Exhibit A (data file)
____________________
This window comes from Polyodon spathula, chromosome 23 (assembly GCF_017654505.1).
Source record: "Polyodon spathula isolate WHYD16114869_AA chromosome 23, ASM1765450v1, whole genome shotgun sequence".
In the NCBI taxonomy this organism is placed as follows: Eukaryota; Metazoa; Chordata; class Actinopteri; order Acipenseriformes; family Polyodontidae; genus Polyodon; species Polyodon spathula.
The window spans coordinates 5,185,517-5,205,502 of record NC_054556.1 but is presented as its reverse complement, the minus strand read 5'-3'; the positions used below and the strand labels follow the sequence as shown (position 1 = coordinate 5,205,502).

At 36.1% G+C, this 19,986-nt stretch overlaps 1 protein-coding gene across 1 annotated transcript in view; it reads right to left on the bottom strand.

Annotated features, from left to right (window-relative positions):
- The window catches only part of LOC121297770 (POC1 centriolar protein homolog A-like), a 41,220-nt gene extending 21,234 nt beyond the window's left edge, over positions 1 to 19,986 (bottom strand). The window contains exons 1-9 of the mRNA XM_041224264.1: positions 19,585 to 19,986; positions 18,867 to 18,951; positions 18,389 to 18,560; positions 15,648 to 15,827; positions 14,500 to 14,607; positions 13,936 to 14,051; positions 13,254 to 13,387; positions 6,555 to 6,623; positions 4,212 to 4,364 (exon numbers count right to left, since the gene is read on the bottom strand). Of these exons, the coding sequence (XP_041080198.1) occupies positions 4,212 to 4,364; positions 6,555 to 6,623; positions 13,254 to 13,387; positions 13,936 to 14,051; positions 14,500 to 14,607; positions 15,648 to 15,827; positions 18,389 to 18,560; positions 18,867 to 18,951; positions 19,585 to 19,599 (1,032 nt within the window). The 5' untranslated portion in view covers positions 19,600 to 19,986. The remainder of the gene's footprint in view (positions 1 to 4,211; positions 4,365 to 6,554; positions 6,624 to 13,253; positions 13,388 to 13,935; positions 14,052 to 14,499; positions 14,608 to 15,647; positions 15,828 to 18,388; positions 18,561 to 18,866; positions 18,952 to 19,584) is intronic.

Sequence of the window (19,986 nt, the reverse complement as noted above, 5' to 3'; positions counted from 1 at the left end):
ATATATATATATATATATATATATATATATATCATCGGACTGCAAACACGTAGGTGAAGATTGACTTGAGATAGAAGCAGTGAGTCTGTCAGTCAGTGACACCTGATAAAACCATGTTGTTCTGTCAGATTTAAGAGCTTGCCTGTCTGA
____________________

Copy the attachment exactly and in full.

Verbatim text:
This window comes from Polyodon spathula, chromosome 23 (assembly GCF_017654505.1).
Source record: "Polyodon spathula isolate WHYD16114869_AA chromosome 23, ASM1765450v1, whole genome shotgun sequence".
In the NCBI taxonomy this organism is placed as follows: Eukaryota; Metazoa; Chordata; class Actinopteri; order Acipenseriformes; family Polyodontidae; genus Polyodon; species Polyodon spathula.
The window spans coordinates 5,185,517-5,205,502 of record NC_054556.1 but is presented as its reverse complement, the minus strand read 5'-3'; the positions used below and the strand labels follow the sequence as shown (position 1 = coordinate 5,205,502).

At 36.1% G+C, this 19,986-nt stretch overlaps 1 protein-coding gene across 1 annotated transcript in view; it reads right to left on the bottom strand.

Annotated features, from left to right (window-relative positions):
- The window catches only part of LOC121297770 (POC1 centriolar protein homolog A-like), a 41,220-nt gene extending 21,234 nt beyond the window's left edge, over positions 1 to 19,986 (bottom strand). The window contains exons 1-9 of the mRNA XM_041224264.1: positions 19,585 to 19,986; positions 18,867 to 18,951; positions 18,389 to 18,560; positions 15,648 to 15,827; positions 14,500 to 14,607; positions 13,936 to 14,051; positions 13,254 to 13,387; positions 6,555 to 6,623; positions 4,212 to 4,364 (exon numbers count right to left, since the gene is read on the bottom strand). Of these exons, the coding sequence (XP_041080198.1) occupies positions 4,212 to 4,364; positions 6,555 to 6,623; positions 13,254 to 13,387; positions 13,936 to 14,051; positions 14,500 to 14,607; positions 15,648 to 15,827; positions 18,389 to 18,560; positions 18,867 to 18,951; positions 19,585 to 19,599 (1,032 nt within the window). The 5' untranslated portion in view covers positions 19,600 to 19,986. The remainder of the gene's footprint in view (positions 1 to 4,211; positions 4,365 to 6,554; positions 6,624 to 13,253; positions 13,388 to 13,935; positions 14,052 to 14,499; positions 14,608 to 15,647; positions 15,828 to 18,388; positions 18,561 to 18,866; positions 18,952 to 19,584) is intronic.

Sequence of the window (19,986 nt, the reverse complement as noted above, 5' to 3'; positions counted from 1 at the left end):
ATATATATATATATATATATATATATATATATCATCGGACTGCAAACACGTAGGTGAAGATTGACTTGAGATAGAAGCAGTGAGTCTGTCAGTCAGTGACACCTGATAAAACCATGTTGTTCTGTCAGATTTAAGAGCTTGCCTGTCTGA